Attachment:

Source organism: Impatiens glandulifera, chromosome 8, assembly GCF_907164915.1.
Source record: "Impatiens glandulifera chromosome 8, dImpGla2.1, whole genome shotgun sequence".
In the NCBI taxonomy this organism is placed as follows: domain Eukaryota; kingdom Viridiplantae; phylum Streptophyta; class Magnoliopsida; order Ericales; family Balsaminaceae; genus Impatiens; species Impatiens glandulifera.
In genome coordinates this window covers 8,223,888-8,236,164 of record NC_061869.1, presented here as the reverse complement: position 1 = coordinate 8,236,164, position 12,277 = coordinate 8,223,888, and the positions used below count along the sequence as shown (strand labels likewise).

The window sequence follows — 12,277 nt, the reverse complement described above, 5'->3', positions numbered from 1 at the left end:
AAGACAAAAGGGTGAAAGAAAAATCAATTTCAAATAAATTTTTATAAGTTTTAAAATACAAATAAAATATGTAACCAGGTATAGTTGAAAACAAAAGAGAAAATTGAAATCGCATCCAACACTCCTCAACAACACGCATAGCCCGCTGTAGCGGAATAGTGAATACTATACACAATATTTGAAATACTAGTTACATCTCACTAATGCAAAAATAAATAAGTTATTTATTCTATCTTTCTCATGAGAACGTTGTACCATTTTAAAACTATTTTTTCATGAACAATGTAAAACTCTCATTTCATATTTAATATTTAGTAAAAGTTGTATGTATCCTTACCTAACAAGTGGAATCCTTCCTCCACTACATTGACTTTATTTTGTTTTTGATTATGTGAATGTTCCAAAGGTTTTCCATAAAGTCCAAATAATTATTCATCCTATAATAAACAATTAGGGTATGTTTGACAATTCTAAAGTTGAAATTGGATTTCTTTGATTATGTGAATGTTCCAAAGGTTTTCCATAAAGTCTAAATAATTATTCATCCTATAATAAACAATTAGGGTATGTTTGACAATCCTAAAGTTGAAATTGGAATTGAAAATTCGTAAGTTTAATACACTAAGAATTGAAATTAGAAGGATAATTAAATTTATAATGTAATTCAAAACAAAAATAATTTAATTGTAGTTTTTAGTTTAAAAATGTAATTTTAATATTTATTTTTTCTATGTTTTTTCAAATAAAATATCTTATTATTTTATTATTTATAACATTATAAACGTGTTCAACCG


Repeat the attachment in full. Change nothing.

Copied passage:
Source organism: Impatiens glandulifera, chromosome 8, assembly GCF_907164915.1.
Source record: "Impatiens glandulifera chromosome 8, dImpGla2.1, whole genome shotgun sequence".
In the NCBI taxonomy this organism is placed as follows: domain Eukaryota; kingdom Viridiplantae; phylum Streptophyta; class Magnoliopsida; order Ericales; family Balsaminaceae; genus Impatiens; species Impatiens glandulifera.
In genome coordinates this window covers 8,223,888-8,236,164 of record NC_061869.1, presented here as the reverse complement: position 1 = coordinate 8,236,164, position 12,277 = coordinate 8,223,888, and the positions used below count along the sequence as shown (strand labels likewise).

The window sequence follows — 12,277 nt, the reverse complement described above, 5'->3', positions numbered from 1 at the left end:
AAGACAAAAGGGTGAAAGAAAAATCAATTTCAAATAAATTTTTATAAGTTTTAAAATACAAATAAAATATGTAACCAGGTATAGTTGAAAACAAAAGAGAAAATTGAAATCGCATCCAACACTCCTCAACAACACGCATAGCCCGCTGTAGCGGAATAGTGAATACTATACACAATATTTGAAATACTAGTTACATCTCACTAATGCAAAAATAAATAAGTTATTTATTCTATCTTTCTCATGAGAACGTTGTACCATTTTAAAACTATTTTTTCATGAACAATGTAAAACTCTCATTTCATATTTAATATTTAGTAAAAGTTGTATGTATCCTTACCTAACAAGTGGAATCCTTCCTCCACTACATTGACTTTATTTTGTTTTTGATTATGTGAATGTTCCAAAGGTTTTCCATAAAGTCCAAATAATTATTCATCCTATAATAAACAATTAGGGTATGTTTGACAATTCTAAAGTTGAAATTGGATTTCTTTGATTATGTGAATGTTCCAAAGGTTTTCCATAAAGTCTAAATAATTATTCATCCTATAATAAACAATTAGGGTATGTTTGACAATCCTAAAGTTGAAATTGGAATTGAAAATTCGTAAGTTTAATACACTAAGAATTGAAATTAGAAGGATAATTAAATTTATAATGTAATTCAAAACAAAAATAATTTAATTGTAGTTTTTAGTTTAAAAATGTAATTTTAATATTTATTTTTTCTATGTTTTTTCAAATAAAATATCTTATTATTTTATTATTTATAACATTATAAACGTGTTCAACCG